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resources | hopper, 1993a - abstract [overview, toc, references]

Hopper, M. E. (1993). Educational courseware production in advanced computing environments. Unpublished doctoral dissertation, Purdue University, West Lafayette, IN.

This study explored how issues from older educational computing projects became intertwined with new problems during courseware projects in advanced computing environments. Interviews with 19 key participants and information from major documents were used to construct a model describing the relationships between educational goals, technical characteristics, and organizational structures.
 
The following projects, organizations and participants were the focus of this study:
 
Project: ESCAPE (HyperCard and HyperNews)
Organizations: Educational Research and Information Systems (ERIS, Purdue)
Participants: Hopper, Lawler, LeBold, Putnam, Rehwinkel, Tillotson, Ward
 
Project: TODOR (BLOX) & Mechanics 2.01 (cT, Athena)
Organizations: Athena and Academic Computing (AC, MIT)
Participants: Bucciarelli, Daly, Jackson, Lavin, Schmidt
 
Project: Physical Geology Tutor (AthenaMuse)
Organizations: Center for Educational Computing Initiatives (CECI, MIT)
Participants: Davis, Kinnicutt, Lerman, Schlusselberg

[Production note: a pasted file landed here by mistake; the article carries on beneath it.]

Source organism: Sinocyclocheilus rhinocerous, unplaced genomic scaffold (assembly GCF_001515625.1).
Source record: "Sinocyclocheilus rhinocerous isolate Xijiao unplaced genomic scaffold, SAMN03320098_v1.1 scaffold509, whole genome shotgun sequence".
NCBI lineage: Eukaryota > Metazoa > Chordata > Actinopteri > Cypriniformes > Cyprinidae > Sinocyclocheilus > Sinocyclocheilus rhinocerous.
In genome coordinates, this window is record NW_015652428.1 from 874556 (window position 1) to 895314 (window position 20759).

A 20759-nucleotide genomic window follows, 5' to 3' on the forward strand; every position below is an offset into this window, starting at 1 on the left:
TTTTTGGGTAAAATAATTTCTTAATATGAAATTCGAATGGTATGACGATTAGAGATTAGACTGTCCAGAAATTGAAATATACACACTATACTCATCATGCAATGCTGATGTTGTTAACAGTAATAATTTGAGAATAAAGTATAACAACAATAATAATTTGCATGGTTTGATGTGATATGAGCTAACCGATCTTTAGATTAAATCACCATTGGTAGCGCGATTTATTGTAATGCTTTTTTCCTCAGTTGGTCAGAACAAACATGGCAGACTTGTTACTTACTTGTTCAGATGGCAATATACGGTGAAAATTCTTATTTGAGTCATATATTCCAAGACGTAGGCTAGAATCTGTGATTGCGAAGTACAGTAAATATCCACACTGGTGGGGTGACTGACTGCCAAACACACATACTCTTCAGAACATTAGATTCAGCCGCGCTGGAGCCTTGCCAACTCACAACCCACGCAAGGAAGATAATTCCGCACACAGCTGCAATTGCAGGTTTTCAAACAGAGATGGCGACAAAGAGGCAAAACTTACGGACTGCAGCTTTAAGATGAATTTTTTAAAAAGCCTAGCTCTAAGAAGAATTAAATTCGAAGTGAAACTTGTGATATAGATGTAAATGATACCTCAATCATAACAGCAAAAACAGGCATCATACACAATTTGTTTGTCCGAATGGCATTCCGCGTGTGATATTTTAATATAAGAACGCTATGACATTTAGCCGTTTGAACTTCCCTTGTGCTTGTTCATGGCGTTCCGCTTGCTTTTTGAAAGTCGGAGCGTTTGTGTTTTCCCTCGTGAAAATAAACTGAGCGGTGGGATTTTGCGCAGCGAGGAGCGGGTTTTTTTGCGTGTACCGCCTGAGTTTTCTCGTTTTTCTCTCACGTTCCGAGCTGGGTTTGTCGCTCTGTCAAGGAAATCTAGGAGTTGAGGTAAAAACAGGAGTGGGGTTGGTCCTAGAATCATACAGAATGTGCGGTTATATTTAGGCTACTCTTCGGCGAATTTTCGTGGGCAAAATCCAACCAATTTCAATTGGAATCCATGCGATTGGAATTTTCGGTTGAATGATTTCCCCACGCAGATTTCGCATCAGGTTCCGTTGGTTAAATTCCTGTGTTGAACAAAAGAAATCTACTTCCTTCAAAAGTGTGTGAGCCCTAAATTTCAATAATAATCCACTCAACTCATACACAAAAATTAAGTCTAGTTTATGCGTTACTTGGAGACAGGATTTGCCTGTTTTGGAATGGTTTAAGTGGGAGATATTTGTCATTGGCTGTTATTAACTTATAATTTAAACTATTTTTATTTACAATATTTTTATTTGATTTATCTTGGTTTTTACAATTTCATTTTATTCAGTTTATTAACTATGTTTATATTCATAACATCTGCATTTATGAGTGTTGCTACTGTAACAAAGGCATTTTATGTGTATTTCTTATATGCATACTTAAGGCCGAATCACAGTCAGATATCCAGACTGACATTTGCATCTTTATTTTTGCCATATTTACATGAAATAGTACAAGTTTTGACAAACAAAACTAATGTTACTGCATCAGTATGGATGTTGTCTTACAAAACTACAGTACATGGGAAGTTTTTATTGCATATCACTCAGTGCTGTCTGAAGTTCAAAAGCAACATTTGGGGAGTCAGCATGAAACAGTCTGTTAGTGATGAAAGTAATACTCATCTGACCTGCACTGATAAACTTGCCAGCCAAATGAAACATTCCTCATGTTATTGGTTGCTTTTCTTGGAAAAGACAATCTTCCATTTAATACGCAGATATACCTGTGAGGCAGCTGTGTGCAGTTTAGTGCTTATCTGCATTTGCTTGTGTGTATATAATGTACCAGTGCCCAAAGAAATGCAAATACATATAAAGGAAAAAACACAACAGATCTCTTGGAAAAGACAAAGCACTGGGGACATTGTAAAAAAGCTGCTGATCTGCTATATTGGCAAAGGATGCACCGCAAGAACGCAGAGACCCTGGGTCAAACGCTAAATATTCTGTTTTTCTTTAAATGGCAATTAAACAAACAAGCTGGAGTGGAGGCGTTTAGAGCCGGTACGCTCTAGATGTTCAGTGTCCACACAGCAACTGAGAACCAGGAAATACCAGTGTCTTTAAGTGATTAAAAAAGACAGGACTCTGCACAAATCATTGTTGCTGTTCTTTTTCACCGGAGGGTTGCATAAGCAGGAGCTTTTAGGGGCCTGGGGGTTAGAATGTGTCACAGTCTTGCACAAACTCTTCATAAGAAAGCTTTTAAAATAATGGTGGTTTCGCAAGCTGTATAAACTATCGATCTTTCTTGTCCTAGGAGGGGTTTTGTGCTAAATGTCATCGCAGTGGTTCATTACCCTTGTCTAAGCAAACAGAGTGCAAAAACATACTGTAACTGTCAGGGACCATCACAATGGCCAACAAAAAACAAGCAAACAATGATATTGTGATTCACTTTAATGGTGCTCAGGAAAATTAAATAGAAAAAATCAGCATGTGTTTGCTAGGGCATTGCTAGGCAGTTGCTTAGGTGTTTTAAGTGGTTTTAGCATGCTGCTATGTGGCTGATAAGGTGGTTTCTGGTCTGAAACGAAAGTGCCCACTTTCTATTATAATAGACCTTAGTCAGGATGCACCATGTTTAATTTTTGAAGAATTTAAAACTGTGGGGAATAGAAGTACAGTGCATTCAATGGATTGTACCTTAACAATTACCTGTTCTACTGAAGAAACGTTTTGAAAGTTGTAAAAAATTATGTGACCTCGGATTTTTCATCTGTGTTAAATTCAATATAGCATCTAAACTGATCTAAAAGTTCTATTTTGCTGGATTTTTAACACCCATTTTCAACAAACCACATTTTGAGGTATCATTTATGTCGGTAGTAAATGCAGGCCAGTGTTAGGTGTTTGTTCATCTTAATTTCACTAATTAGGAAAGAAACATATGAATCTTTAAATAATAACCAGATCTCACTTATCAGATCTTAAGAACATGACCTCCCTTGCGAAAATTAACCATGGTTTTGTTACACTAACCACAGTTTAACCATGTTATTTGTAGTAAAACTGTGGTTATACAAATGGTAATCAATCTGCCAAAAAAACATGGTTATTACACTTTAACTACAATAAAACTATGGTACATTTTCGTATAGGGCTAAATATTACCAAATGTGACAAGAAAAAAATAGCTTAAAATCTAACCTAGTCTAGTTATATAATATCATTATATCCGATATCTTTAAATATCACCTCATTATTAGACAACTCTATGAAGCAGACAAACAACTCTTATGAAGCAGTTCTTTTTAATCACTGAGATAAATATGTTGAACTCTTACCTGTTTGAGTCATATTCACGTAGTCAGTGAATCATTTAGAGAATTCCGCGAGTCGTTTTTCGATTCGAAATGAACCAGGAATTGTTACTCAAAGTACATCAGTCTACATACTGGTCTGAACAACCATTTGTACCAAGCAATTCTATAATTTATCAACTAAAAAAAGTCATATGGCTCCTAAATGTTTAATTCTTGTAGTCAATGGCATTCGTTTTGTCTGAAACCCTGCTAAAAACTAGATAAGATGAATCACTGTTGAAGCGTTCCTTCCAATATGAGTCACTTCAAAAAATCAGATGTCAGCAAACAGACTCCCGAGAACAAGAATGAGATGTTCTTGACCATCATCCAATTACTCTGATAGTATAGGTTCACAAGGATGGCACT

Project: Context32 (Intermedia, StorySpace)
Organizations: Institute for Research and Information Scholarship (IRIS, Brown)
Participants: Kahn, Landow, Yankelovich
 
[See the Switchboard for further information.]
 

 
Successful projects began with goals for providing both improved representations of the discipline and increased learner involvement. Critical technical characteristics of software included appropriate functionality, usability for interaction and creation, and adaptability for availability or the change inherent in distributed computing environments. The courseware that was created consisted of complex learning environments that required regular use and maintenance to survive.

The authors who developed the learning environments needed to maintain them and acquire the resources upon which regular delivery depended. Three different organizational structures were found which provided for the continuation of informational, technical, human, and financial resources. Within these organizational structures, learners sometimes became authors, while authors became the managers of ongoing production projects where major educational, technical and organizational factors needed to be continuously balanced. Future courseware projects should be viewed as experiments and treated as opportunities to further define the framework of concepts developed in this study.

Mary E. Hopper [MEHopper] | MEHopper@TheWorld.com [posted 00/00/00 | revised 00/00/00]